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Many people come up to me in the street and ask me what Big Data is all about. It has happened to me so many times in the past that I am convinced that it might just happen to you as well. I know sort of thing, I read the Big Data tealeaves. Nothing gets past me.

The first time a complete stranger came up to me in public and said “Hello, will you tell me what this Big Data lark is all about then?” I was lost for words, you just ask my Aunt Dolly, he can vouch for that, no problem. Later that day I read a book – it was my dad’s book – and I then decided to adopt a strategy.

Therefore, in the spirit of springtime goodwill to all men and women, I have put together this blog piece in that hope that it will enlighten, help and entertain.

What is big data?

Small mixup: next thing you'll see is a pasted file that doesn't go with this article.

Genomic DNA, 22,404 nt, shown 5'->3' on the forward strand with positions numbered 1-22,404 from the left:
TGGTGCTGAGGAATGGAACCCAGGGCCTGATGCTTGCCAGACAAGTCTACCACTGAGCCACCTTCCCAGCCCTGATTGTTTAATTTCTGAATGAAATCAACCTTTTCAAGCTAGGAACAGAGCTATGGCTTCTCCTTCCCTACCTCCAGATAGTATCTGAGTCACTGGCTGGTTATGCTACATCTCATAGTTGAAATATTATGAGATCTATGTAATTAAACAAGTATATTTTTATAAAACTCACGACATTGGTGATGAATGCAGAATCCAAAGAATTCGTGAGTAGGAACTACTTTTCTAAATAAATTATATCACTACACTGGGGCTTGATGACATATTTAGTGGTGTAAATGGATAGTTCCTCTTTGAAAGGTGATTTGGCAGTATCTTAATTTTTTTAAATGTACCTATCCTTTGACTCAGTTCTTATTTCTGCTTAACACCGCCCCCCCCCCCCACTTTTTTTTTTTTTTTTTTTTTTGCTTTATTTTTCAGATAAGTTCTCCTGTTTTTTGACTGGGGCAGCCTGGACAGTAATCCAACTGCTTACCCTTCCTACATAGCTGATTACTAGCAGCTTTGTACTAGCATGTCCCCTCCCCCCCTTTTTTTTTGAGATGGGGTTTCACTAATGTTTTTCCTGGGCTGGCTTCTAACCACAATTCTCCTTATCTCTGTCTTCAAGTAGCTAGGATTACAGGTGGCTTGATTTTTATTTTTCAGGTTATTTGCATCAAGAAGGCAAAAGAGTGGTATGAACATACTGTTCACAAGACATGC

Big Data can be characterised by the 10 Vs – yes, 10, not 4. Which, in my book, is more than enough to bring up-to-speed the average Big Data John or Jane that one meets on the street, and who naturally wish to be informed of such matters.

In layperson’s terms this a series of landmarks and pointers in the analytics space used to frame and guide the didactic aspects of Big Data.

The fundamental Vs of the Big Data canon are these:

  • Vagueness
  • Volume
  • Variety
  • Virility
  • Velocity
  • Vendible
  • Vaticination
  • Voracity
  • Vanity

So, let me now explain what each of these characteristics mean to those who might know and for those who might want to know.

Vagueness: This is perhaps the trickiest of questions to address, given the vast panorama that is cast before this incredibly complex yet easily graspable concept. But let me state this, and let there be no mistake about it. At this point in time, what makes Big Data vague is also what makes Big Data specific, explicit and certain. That is to say, in order to ‘come to an understanding’ of Big Data, it is necessary to completely embrace the dialectic of knowing the unknowable. So belief is an absolute essential element – belief and data, that is.